Warning: This guide is valid as of Finnix 101. Finnix 100 and earlier used a substantially different filesystem layout, and will not work with this guide.
Finnix includes several options when it comes to customization: remastering, a startup shell script, and overlays. Remastering is described on its own page, and while this page will touch briefly on the startup shell script, overlays are the main focus.
Ripping and re-creating the ISO
Both options require the CD be copied to disk, modified, and the ISO re-created. This can be done a number of ways, but the easiest to explain would be in Finnix itself.
Most of the procedure is described in detail on the Remastering page, but if you are simply inserting boot scripts or overlays, the extraction of the compresed root filesystem is not necessary. In brief:
(finnix)# mkdir -p /srv/finnix/build/master (finnix)# cp -a /cdrom/* /srv/finnix/build/master/
You may now edit the CDROM layout via one of the methods below. Keep in mind that the methods below deal with paths relative to the root of the CDROM. /srv/finnix/build/master/ is the copied working root, so for example, /finnix/arch/indep/overlays/ would be /srv/finnix/build/master/finnix/arch/indep/overlays/.
Once you are finished, run finnix-build-stage2. Stage 1 is not used, since it deals with packaging up the compressed root. Again, since the packaged root has not been extracted or modified, it is left in place on the CDROM layout.
Startup shell scripts
The simplest way to modify Finnix is to create a file on the CD at /finnix/arch/indep/rc/yourname.sh. yourname.sh may be anything you choose, and there may be multiple scripts in this directory, which will be executed in alphanumeric order. Place any commands you wish to execute here, and they will be executed just before a shell is given in Finnix, after all other commands. The closest analogy is /etc/rc.local on Red Hat-based systems.
Overlays give you a great deal of flexibility. They allow you to create directory structures or loopback filesystems that are laid on top of the "default" Finnix filesystem. This gives you the most of the benefits of remastering Finnix, but without the complexity.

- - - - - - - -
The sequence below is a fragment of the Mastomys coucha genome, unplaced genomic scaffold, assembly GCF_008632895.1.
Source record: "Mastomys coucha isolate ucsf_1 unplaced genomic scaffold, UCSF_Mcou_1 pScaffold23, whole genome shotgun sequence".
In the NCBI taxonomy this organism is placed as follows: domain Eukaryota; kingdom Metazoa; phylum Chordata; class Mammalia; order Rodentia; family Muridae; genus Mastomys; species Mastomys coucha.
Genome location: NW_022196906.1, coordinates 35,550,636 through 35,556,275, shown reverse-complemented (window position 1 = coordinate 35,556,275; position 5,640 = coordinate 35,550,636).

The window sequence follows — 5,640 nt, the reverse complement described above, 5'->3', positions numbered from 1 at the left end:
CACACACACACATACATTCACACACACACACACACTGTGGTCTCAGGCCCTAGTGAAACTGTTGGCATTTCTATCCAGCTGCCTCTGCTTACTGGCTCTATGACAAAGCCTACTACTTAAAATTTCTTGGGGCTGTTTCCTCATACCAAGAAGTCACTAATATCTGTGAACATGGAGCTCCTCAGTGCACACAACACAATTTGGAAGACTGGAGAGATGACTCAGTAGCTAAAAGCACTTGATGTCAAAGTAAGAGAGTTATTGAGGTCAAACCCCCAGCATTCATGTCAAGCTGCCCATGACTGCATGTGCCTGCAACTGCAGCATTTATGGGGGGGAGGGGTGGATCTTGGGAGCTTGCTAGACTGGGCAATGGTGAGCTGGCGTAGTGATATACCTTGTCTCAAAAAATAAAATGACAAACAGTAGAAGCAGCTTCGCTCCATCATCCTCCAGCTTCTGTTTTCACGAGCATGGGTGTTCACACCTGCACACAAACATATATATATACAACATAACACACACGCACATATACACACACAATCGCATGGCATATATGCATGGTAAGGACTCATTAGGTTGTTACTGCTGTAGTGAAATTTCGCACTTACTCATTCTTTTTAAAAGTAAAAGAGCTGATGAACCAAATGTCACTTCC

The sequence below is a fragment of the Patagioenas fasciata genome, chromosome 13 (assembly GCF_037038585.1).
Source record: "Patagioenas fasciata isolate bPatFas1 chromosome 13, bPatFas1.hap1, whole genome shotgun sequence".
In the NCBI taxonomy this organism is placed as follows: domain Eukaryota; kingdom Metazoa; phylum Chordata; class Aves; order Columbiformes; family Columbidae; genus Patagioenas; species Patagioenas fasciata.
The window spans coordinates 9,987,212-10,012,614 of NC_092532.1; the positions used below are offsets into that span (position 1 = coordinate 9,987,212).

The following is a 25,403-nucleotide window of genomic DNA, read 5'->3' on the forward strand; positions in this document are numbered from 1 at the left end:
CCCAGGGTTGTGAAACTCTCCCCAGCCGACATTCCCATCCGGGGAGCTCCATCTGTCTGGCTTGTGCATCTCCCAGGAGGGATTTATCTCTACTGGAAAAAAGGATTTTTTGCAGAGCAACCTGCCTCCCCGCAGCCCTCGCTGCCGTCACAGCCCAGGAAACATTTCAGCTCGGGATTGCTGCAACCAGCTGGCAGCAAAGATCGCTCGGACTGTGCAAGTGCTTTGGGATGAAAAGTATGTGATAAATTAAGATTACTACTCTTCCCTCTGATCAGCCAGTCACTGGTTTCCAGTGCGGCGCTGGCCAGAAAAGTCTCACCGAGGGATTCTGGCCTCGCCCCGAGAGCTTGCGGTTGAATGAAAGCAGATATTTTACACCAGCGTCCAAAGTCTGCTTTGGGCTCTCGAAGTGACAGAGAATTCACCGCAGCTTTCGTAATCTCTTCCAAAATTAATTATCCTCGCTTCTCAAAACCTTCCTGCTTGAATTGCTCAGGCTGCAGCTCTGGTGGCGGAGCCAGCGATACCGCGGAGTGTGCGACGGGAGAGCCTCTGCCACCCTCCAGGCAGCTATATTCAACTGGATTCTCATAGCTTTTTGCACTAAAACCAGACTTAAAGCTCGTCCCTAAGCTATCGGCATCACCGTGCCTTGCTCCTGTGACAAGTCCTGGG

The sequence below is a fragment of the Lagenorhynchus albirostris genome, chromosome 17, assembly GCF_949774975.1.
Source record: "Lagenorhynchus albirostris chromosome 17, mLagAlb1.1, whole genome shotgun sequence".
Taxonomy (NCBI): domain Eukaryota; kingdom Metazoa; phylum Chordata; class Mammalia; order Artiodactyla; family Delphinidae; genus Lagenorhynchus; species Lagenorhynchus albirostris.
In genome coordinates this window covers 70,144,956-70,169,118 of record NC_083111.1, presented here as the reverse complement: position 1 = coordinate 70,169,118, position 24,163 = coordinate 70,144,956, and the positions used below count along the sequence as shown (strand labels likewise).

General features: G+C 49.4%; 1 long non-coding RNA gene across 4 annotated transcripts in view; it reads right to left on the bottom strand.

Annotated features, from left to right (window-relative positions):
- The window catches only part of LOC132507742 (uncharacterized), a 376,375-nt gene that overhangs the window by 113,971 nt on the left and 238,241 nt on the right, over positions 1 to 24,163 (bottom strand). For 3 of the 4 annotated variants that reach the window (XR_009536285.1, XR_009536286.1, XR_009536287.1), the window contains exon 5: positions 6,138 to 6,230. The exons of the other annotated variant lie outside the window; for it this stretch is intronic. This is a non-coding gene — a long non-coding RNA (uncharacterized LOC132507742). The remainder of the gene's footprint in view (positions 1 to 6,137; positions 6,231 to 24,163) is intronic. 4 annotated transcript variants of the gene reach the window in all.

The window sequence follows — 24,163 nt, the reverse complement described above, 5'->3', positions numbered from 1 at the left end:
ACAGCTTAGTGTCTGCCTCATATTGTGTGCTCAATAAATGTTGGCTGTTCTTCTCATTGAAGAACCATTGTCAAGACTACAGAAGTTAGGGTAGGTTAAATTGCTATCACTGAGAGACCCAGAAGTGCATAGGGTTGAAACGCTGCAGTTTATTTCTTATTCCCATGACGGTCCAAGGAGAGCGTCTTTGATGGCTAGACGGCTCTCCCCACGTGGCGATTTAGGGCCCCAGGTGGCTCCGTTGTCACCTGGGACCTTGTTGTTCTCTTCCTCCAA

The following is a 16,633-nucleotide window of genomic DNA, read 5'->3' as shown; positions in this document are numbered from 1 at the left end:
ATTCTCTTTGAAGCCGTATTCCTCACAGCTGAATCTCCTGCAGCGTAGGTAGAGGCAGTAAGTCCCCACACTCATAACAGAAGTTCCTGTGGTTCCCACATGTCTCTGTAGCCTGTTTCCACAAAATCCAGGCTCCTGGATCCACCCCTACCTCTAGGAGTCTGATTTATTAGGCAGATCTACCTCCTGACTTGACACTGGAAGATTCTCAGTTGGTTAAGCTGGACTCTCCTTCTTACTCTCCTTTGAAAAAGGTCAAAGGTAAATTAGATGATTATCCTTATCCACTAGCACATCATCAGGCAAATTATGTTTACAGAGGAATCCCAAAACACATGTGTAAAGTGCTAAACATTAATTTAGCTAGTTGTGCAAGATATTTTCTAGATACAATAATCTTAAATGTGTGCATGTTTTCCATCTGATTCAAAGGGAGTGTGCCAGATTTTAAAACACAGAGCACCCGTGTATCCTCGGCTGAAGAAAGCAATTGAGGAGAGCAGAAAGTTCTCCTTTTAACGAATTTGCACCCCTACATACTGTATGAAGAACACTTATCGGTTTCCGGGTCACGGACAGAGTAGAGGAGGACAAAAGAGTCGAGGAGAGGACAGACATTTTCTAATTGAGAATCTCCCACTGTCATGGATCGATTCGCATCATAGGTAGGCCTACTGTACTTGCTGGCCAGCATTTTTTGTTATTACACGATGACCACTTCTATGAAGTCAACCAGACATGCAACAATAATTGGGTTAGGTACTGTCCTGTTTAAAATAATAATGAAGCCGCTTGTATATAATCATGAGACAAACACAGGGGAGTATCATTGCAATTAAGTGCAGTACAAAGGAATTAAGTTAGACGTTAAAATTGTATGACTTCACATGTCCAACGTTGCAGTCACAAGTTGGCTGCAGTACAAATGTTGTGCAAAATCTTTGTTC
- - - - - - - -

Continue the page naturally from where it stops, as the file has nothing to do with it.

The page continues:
Location of overlays
Overlays are stored in /finnix/arch/indep/overlays/ on the CDROM. The contents of overlays/ may be either directories, or loopback image files.
The easiest way to create an overlay is to create a directory under /FINNIX/overlay.d and treat it as a root filesystem. Consider this directory layout:
When Finnix is run, the contents of /finnix/arch/indep/overlays/ will be placed on top of the root filesystem. When you are given a shell prompt, /usr/bin/foo and /etc/foo.conf will be visible to you. Multiple overlay directories can be created, and all will be laid on top of the root filesystem. The overlay directory name (myoverlay in this case) is simply an identifier, and has little meaning. The only reason to consider what to name the directory overlay is the fact that overlays are placed in alphanumeric order, so if /finnix/arch/indep/overlays/myoverlay/usr/bin/foo and /finnix/arch/indep/overlays/youroverlay/usr/bin/foo both exist, "youroverlay"'s version of foo will show up.
Since the CD filesystem is RockRidge, almost any type of file (symlinks, etc) can be placed. However, keep in mind:
- PowerPC's RockRidge implementation cannot have colons (:) in the filenames.
- Finnix can also be placed on a USB thumb drive, which must be on a VFAT filesystem, which has severe limitations.
Therefore, if you plan on doing anything fancy (such as symlinks to startup scripts), consider using the loopback image method below.
overlays/ may also contain files. While directories are treated as root filesystem overlays, files are treated as loopback images of root filesystem overlays. Therefore, you could take the above example and make a filesystem image out of it:
# mkisofs -r -o /srv/finnix/build/master/finnix/arch/indep/overlays/myoverlay.img \ /srv/finnix/build/master/finnix/arch/indep/overlays/myoverlay # rm -rf /srv/finnix/build/master/finnix/arch/indep/overlays/myoverlay
Finnix will mount the image loopback and proceed to overlay the directory structure as if it were a normal directory structure. The only difference is the source is a loopback filesystem of your choice, and you no longer have to worry about whether the Finnix CD is on VFAT or not.
A loopback filesystem can be:
- ISO9660 (mkisofs) (Recommended)
- SquashFS (mksquashfs) (Recommended, just as easy to use as mkisofs, but includes inline compression)
- VFAT (Not recommended)
- ext2 (ext3 may also be used, but journaling metadata will not be read)
In the examples above, everything is under /finnix/arch/indep/ on the CD. However, Finnix also has the ability for multiple architectures to be mastered on the same CD (outside the scope of this article). So if your overlays/scripts are architecture-specific, you may want to consider a directory below:
"x86" and "ppc" are specific to the userland of the running environment, not the kernel. Both x86 and PowerPC Finnix CDs include both 32-bit and 64-bit kernels, but presently Finnix is only distributed with 32-bit userlands, so "x86" and "ppc" should only be used for architecture-specific files. So even if a user boots an AMD64 kernel, "x86" will be the userland designation.
(If 64-bit userland versions of Finnix were ever developed, they would be in "amd64" and "ppc64".)